August 27, 2014

The Talk We Need to Have, Part 1

By Richard L. Morgan |
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Richard Morgan

I went to a Quaker school in Philadelphia, and the Friends taught me about “having a concern.” I have a concern that all too often end-of-life decisions are not made or put off until the end of life.

As parents we planned and saved for our children’s college education. When the retirement age approached, we planned for financial and housing situations. Yet only 1 in 5 Americans plans for end-of-life issues.

As Carrie Madren writes, “End-of-life conversations can stir up a range of emotions from relief to fear.”1 Talking about these grave matters remains the “elephant in the room.” Older people often ignore it, and adult children are in denial and shun any talk of it. Many are like the woman who said to her husband, “I don’t care which one of us dies first, I’m going to Florida!”

I realize talking about end-of-life issues is a scary subject, a topic so volatile and threatening that people avoid it. However, it’s much better to talk about it in the light of day rather than in the heat of the moment. The sad reality is that even when older people have advance directives, their families often disregard their wishes and opt for “heroic measures” to keep their loved ones alive when there is no quality of life. It is time to end this conspiracy of silence and talk openly about these matters.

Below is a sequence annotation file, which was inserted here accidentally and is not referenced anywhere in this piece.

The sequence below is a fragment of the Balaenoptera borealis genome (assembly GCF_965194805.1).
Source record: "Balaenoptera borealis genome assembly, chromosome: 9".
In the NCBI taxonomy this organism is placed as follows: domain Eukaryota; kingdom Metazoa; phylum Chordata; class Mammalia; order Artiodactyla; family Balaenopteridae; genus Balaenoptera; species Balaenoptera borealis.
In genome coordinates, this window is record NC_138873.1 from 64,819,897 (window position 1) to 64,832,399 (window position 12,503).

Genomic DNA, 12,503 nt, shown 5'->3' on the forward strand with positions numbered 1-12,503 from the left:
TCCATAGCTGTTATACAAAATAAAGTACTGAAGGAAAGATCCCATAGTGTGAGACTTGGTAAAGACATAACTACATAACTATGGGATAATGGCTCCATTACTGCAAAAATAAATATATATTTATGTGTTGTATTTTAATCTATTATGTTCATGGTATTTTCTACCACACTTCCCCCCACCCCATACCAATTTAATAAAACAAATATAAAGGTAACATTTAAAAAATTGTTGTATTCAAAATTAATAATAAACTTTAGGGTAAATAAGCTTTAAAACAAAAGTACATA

“Teach us to number our days, that we may gain a heart of wisdom” (Psalm 90:12, NIV).

In my next post, I will suggest two places to start this neglected conversation.

1. Carrie Madren, “The Talk You Have to Have,” page 37, Interpreter magazine, May–June 2014.

This article originally appeared on Richard Morgan’s blog “View from 80” (posted July 28, 2014) at http://richardmorgandr.wordpress.com/. Morgan, a retired Presbyterian (USA) pastor, stays busy writing and serving as a hospice volunteer in pastoral care at the Redstone Highlands retirement community near Pittsburgh, Pennsylvania. Morgan is the author of At the Edge of Life: Conversations When Death Is Near and many other books.
 
August 25, 2014

Setting Our Minds

By Michelle Hargrave |
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Open door with light
The Upper Room Disciplines is a best-selling book of daily devotions published annually by Upper Room Books. Each week’s readings are reflections on scripture passages from the lectionary for that period. On Mondays the first reading for the week will be posted. We’d love to hear what you think about the week’s readings and prayers. Just sign in and add your comment in the Comments section following this post.